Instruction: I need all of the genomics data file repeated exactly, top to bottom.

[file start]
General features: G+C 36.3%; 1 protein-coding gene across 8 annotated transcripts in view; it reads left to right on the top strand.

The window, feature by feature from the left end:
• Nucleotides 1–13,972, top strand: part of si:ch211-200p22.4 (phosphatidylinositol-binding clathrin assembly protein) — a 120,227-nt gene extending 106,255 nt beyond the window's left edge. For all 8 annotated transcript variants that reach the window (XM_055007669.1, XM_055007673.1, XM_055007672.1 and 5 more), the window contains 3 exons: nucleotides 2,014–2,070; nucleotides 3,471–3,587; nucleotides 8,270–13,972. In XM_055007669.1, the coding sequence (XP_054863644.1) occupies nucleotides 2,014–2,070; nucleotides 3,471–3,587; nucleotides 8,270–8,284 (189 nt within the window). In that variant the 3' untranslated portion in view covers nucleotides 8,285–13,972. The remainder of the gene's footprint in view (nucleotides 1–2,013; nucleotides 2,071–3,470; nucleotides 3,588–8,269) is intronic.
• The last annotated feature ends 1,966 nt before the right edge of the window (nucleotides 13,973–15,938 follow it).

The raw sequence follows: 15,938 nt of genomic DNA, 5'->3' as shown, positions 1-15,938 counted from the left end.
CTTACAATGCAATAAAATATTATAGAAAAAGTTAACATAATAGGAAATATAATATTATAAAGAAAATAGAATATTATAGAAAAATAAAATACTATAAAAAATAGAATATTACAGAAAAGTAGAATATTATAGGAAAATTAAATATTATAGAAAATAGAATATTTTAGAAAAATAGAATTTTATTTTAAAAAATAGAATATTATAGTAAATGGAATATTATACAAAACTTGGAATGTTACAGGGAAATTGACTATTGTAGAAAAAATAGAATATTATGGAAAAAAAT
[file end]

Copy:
General features: G+C 36.3%; 1 protein-coding gene across 8 annotated transcripts in view; it reads left to right on the top strand.

The window, feature by feature from the left end:
• Nucleotides 1–13,972, top strand: part of si:ch211-200p22.4 (phosphatidylinositol-binding clathrin assembly protein) — a 120,227-nt gene extending 106,255 nt beyond the window's left edge. For all 8 annotated transcript variants that reach the window (XM_055007669.1, XM_055007673.1, XM_055007672.1 and 5 more), the window contains 3 exons: nucleotides 2,014–2,070; nucleotides 3,471–3,587; nucleotides 8,270–13,972. In XM_055007669.1, the coding sequence (XP_054863644.1) occupies nucleotides 2,014–2,070; nucleotides 3,471–3,587; nucleotides 8,270–8,284 (189 nt within the window). In that variant the 3' untranslated portion in view covers nucleotides 8,285–13,972. The remainder of the gene's footprint in view (nucleotides 1–2,013; nucleotides 2,071–3,470; nucleotides 3,588–8,269) is intronic.
• The last annotated feature ends 1,966 nt before the right edge of the window (nucleotides 13,973–15,938 follow it).

The raw sequence follows: 15,938 nt of genomic DNA, 5'->3' as shown, positions 1-15,938 counted from the left end.
CTTACAATGCAATAAAATATTATAGAAAAAGTTAACATAATAGGAAATATAATATTATAAAGAAAATAGAATATTATAGAAAAATAAAATACTATAAAAAATAGAATATTACAGAAAAGTAGAATATTATAGGAAAATTAAATATTATAGAAAATAGAATATTTTAGAAAAATAGAATTTTATTTTAAAAAATAGAATATTATAGTAAATGGAATATTATACAAAACTTGGAATGTTACAGGGAAATTGACTATTGTAGAAAAAATAGAATATTATGGAAAAAAAT